I don't see how you can say this, and would be interesting to see an argument for this position, rather than just an assertion.


    [By the way, did you mean to say "rights and privileges," or was that just a slip of the typing fingers? If you include rights with privileges, that would seem to undo the significance of your central point.]
    Last edited by Rassales; 01-18-10 at 01:54 PM.

  7. #117
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    Re: Is marriage a right?

    Quote Originally Posted by Rassales View Post
    I don't see how you can say this, and would be interesting to see an argument for this position, rather than just an assertion.
    Two examples:
    -The Equal Protection Clause does not always apply to minors, who may be (and are) denied any mumber of privilges offere by the state.
    -The Equal Protection clause does not always apply to non-citizens, who may be (and are) denied any mumber of privilges offere by the state.

    The EP clause doesn't protect just everyone from discrimination by the state, only members of groups recognized as 'protected' by law. When handing out privilege and immunities, the state cannot discriminate based on race, color, gender. religion, etc. Not every group imaginable is on this list, and until it is held that a group -is- on this list, the EP clause does not apply.
    By the way, did you mean to say "rights and privileges,"...
    The correct phrase is 'priviliges and immunities'. My bad.
    Last edited by Goobieman; 01-18-10 at 02:10 PM.

  8. #118
    Advisor Rassales's Avatar
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    Re: Is marriage a right?

    Quote Originally Posted by Goobieman View Post
    Two examples:
    -The Equal Protection Clause does not always apply to minors, who may be (and are) denied any mumber of privilges offere by the state.
    That's true, but only because minors do not YET have all the privileges of full citizenship. They do eventually--and, by the way, they don't have many RIGHTS (like voting or full free-speech rights) either, so I don't see how your argument applies in this case.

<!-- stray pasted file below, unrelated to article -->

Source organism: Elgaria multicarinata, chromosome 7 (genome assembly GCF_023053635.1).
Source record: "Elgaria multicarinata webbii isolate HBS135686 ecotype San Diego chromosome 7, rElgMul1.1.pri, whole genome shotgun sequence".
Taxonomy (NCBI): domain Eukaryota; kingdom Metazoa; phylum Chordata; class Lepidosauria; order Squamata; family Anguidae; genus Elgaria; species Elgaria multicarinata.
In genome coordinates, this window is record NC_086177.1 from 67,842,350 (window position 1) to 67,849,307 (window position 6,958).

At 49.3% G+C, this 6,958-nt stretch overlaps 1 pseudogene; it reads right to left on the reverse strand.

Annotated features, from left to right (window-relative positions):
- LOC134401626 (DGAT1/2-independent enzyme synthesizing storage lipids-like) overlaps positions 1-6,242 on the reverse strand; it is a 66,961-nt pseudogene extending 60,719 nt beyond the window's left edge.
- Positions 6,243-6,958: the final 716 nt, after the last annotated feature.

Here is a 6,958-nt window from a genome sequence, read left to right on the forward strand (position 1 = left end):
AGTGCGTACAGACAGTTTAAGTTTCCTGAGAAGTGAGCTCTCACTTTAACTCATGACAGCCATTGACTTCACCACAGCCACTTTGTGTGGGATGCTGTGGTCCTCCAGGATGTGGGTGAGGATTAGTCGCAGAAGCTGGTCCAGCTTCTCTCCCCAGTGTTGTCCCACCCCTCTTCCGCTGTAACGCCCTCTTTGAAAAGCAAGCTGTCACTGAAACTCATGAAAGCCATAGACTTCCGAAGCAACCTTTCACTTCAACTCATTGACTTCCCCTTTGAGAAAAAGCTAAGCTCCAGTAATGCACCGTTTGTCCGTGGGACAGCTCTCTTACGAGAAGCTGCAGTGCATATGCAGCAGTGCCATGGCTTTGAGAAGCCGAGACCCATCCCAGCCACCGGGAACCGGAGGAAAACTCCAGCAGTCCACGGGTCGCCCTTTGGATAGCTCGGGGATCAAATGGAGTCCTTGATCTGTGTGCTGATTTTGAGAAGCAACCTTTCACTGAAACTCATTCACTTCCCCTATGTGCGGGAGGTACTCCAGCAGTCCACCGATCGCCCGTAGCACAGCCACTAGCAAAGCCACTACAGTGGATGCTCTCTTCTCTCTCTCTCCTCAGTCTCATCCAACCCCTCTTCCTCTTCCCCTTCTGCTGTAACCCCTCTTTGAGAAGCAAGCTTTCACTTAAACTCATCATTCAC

-The Equal Protection clause does not always apply to non-citizens, who may be (and are) denied any mumber of privilges offere by the state.
    It's true that some rights (like voting) are denied to non-citizens, but when the Constitution says "persons," it means everyone.

    When handing out privilege and immunities, the state cannot discriminate based on race, color, gender. religion, etc. Not every group imaginable is on this list, and until it is held that a group -is- on this list, the EP clause does not apply.
    Show me where the 14th amendment mentions any of these groups you mention. There are laws that speak to non-discrimination against groups, but not the Constitution. The right to equal treatment is given to each individual, not groups.

    I'll grant you this--one might make the argument that opposition to SSM is constitutional because the nature of marriage makes it INHERENTLY a one-man/one-woman affair. The problem with this is that we don't limit marriages to opposite-sex couples whose intentions/abilities support this argument. So long as marriages can occur between couples who can't procreate, the sex of each partner is not material.